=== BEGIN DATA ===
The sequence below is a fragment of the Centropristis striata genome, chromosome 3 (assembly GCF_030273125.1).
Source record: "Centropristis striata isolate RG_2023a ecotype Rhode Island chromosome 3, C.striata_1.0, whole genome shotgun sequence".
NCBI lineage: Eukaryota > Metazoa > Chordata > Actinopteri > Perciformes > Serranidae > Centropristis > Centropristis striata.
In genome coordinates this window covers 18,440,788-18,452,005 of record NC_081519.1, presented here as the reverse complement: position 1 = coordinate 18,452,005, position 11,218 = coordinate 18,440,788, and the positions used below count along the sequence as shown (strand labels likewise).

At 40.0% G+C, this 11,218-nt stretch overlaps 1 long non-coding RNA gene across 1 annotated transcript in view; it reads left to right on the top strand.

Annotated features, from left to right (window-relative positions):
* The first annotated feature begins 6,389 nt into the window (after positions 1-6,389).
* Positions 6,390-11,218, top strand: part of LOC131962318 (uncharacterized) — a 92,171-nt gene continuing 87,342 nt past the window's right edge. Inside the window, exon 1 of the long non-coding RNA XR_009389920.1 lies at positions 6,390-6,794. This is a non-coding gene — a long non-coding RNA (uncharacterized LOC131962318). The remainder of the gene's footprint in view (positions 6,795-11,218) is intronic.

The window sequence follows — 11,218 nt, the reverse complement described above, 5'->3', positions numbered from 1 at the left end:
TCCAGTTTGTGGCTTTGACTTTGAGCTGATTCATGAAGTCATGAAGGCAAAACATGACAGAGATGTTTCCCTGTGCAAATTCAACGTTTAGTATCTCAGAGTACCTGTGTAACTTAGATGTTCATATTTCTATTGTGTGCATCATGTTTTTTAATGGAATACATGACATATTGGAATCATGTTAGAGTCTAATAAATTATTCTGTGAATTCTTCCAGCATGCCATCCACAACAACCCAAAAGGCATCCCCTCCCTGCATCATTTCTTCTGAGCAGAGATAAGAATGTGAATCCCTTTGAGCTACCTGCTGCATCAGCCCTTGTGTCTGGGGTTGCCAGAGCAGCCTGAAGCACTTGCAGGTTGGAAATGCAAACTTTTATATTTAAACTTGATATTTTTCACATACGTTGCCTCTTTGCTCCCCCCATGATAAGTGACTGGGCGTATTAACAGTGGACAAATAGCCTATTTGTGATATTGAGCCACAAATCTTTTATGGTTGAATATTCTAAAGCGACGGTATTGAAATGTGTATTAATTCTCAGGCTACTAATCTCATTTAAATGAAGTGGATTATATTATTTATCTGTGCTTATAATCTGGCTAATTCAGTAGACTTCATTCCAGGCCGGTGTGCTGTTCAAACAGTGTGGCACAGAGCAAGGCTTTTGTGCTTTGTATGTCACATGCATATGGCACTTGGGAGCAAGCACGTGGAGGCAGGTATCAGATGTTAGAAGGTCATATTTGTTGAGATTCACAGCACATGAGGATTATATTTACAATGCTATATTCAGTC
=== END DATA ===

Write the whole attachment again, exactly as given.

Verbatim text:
The sequence below is a fragment of the Centropristis striata genome, chromosome 3 (assembly GCF_030273125.1).
Source record: "Centropristis striata isolate RG_2023a ecotype Rhode Island chromosome 3, C.striata_1.0, whole genome shotgun sequence".
NCBI lineage: Eukaryota > Metazoa > Chordata > Actinopteri > Perciformes > Serranidae > Centropristis > Centropristis striata.
In genome coordinates this window covers 18,440,788-18,452,005 of record NC_081519.1, presented here as the reverse complement: position 1 = coordinate 18,452,005, position 11,218 = coordinate 18,440,788, and the positions used below count along the sequence as shown (strand labels likewise).

At 40.0% G+C, this 11,218-nt stretch overlaps 1 long non-coding RNA gene across 1 annotated transcript in view; it reads left to right on the top strand.

Annotated features, from left to right (window-relative positions):
* The first annotated feature begins 6,389 nt into the window (after positions 1-6,389).
* Positions 6,390-11,218, top strand: part of LOC131962318 (uncharacterized) — a 92,171-nt gene continuing 87,342 nt past the window's right edge. Inside the window, exon 1 of the long non-coding RNA XR_009389920.1 lies at positions 6,390-6,794. This is a non-coding gene — a long non-coding RNA (uncharacterized LOC131962318). The remainder of the gene's footprint in view (positions 6,795-11,218) is intronic.

The window sequence follows — 11,218 nt, the reverse complement described above, 5'->3', positions numbered from 1 at the left end:
TCCAGTTTGTGGCTTTGACTTTGAGCTGATTCATGAAGTCATGAAGGCAAAACATGACAGAGATGTTTCCCTGTGCAAATTCAACGTTTAGTATCTCAGAGTACCTGTGTAACTTAGATGTTCATATTTCTATTGTGTGCATCATGTTTTTTAATGGAATACATGACATATTGGAATCATGTTAGAGTCTAATAAATTATTCTGTGAATTCTTCCAGCATGCCATCCACAACAACCCAAAAGGCATCCCCTCCCTGCATCATTTCTTCTGAGCAGAGATAAGAATGTGAATCCCTTTGAGCTACCTGCTGCATCAGCCCTTGTGTCTGGGGTTGCCAGAGCAGCCTGAAGCACTTGCAGGTTGGAAATGCAAACTTTTATATTTAAACTTGATATTTTTCACATACGTTGCCTCTTTGCTCCCCCCATGATAAGTGACTGGGCGTATTAACAGTGGACAAATAGCCTATTTGTGATATTGAGCCACAAATCTTTTATGGTTGAATATTCTAAAGCGACGGTATTGAAATGTGTATTAATTCTCAGGCTACTAATCTCATTTAAATGAAGTGGATTATATTATTTATCTGTGCTTATAATCTGGCTAATTCAGTAGACTTCATTCCAGGCCGGTGTGCTGTTCAAACAGTGTGGCACAGAGCAAGGCTTTTGTGCTTTGTATGTCACATGCATATGGCACTTGGGAGCAAGCACGTGGAGGCAGGTATCAGATGTTAGAAGGTCATATTTGTTGAGATTCACAGCACATGAGGATTATATTTACAATGCTATATTCAGTC